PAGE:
How to Study
Good LL Teach
Some Good LL
Where to Aim
In recent years in the area of teaching languages there has been a shift in focus from how the teacher should teach to how the student best learns. Researchers in how people learn languages are trying to discover what goes on in the mind of the student -- how do learners absorb (internalize) - process - and output what they are learning?
We all know that language students differ in several respects:
What are some of the reasons for these differences? Factors include age, intelligence, aptitude, motivation, attitude, personality, learning style and learning strategies. All these interact together in the student. Also the quality of teaching (interesting and stimulating?), the textbooks (meeting the student's communicative needs?), and the learning environment (plenty of opportunities to interact with local people?) -- all these have an influence on the learner's progress in mastering Chinese.
So what is a learning style? Simply stated, it is how learners instinctively process the language as they learn it -- using their MIND - BODY - EMOTIONS. In this and the next article, we will focus on how the mind processes language material. Then in the last two articles, we will concentrate on the body and the emotions.
Analytical (Linear) vs. Relational
Answer the following questions:
The more 'a' answers you checked off, the more left-brain and analytical you are. The more 'b' answers you checked off, the more right-brain and relational you are.
What do these two types look
RELATIONAL: These types, on the other hand, can't see the trees for the wood! They prefer the new and novel to the familiar, tend to deal with problems intuitively, prefer loose guidelines, dreams, play with ideas and enjoy having fun with no particular goal in mind.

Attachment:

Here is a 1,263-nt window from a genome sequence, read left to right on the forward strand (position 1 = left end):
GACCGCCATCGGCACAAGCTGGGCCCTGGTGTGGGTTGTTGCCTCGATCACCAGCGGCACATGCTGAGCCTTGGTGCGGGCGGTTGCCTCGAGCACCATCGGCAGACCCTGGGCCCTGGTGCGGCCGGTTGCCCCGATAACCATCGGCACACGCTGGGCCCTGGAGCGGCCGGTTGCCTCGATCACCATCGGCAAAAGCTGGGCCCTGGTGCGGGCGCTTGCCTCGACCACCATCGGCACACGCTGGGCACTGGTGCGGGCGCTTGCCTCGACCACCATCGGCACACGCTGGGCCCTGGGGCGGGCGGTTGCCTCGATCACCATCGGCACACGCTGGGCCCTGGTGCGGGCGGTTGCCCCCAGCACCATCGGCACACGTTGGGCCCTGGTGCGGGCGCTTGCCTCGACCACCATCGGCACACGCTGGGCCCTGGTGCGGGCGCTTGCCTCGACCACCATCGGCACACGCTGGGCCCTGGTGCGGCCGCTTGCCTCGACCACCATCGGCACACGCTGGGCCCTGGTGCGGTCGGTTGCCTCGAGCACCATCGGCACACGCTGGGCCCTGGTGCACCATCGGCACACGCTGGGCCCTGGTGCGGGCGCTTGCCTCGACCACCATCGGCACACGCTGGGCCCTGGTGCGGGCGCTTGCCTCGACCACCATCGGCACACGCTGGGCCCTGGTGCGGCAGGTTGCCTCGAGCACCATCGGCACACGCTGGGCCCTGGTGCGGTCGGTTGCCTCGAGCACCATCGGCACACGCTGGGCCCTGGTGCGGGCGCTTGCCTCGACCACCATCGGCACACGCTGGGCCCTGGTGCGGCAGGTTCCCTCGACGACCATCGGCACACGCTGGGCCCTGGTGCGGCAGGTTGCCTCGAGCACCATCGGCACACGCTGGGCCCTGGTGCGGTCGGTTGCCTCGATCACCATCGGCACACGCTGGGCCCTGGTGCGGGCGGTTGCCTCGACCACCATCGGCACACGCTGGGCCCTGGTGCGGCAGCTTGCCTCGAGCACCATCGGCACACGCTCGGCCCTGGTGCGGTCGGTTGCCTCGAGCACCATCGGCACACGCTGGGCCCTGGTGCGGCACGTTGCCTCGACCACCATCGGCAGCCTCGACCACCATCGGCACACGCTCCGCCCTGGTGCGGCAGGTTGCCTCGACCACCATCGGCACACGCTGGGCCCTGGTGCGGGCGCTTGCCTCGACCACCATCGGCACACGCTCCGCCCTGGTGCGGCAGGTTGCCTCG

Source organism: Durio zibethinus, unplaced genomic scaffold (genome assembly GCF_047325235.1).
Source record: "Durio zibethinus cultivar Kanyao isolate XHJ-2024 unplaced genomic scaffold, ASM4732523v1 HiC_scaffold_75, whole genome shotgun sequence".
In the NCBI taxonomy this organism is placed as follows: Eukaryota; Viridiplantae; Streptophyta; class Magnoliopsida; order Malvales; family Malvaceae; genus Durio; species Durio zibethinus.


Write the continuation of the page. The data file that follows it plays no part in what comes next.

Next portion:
How do these two types of learners
differ in the way they approach, organize and deal with the language?
What different 'mindset' (mindstyles) do they have?
RELATIONAL learners prefer to begin with the whole picture, whereas analytical learners begin with the separate parts and piece them together to make a whole. Relational learners also enjoy being with their teachers and friends. They prefer learning through using their intuition, as well as through concrete experiences as they interact with people. They use their creative right-brain to make language learning fun!
What learning strategies will
aid these two types?
ANALYTICAL learners should try not to let an ambiguous learning situation (e.g. a difficult-to-grasp point of grammar) overly frustrate them, but be willing to give it time. (Time is a great clarifier of grammar and difficult vocabulary!) Don't set your goals unrealistically high, but find out from other students the average time each textbook takes to complete. Ensure that you allot sufficient time for conversation practice -- don't just sit at your desk poring over your books all day.
RELATIONAL learners should find creative ways to communicate. Think up language learning activities and games to make learning more fun! Use pictures to help you remember words. Use your intuition to guess meanings from the context without necessarily feeling you need to work out all the details. But remember that you can't achieve real proficiency in a language without being accurate as well as fluent.
Note: for the sake of simplicity, I have subsumed Linear, Left-brain and Field Independent categories all under Analytical learners, and Global, Right-brain, Field Dependent (Field Sensitive) categories all under Relational learners.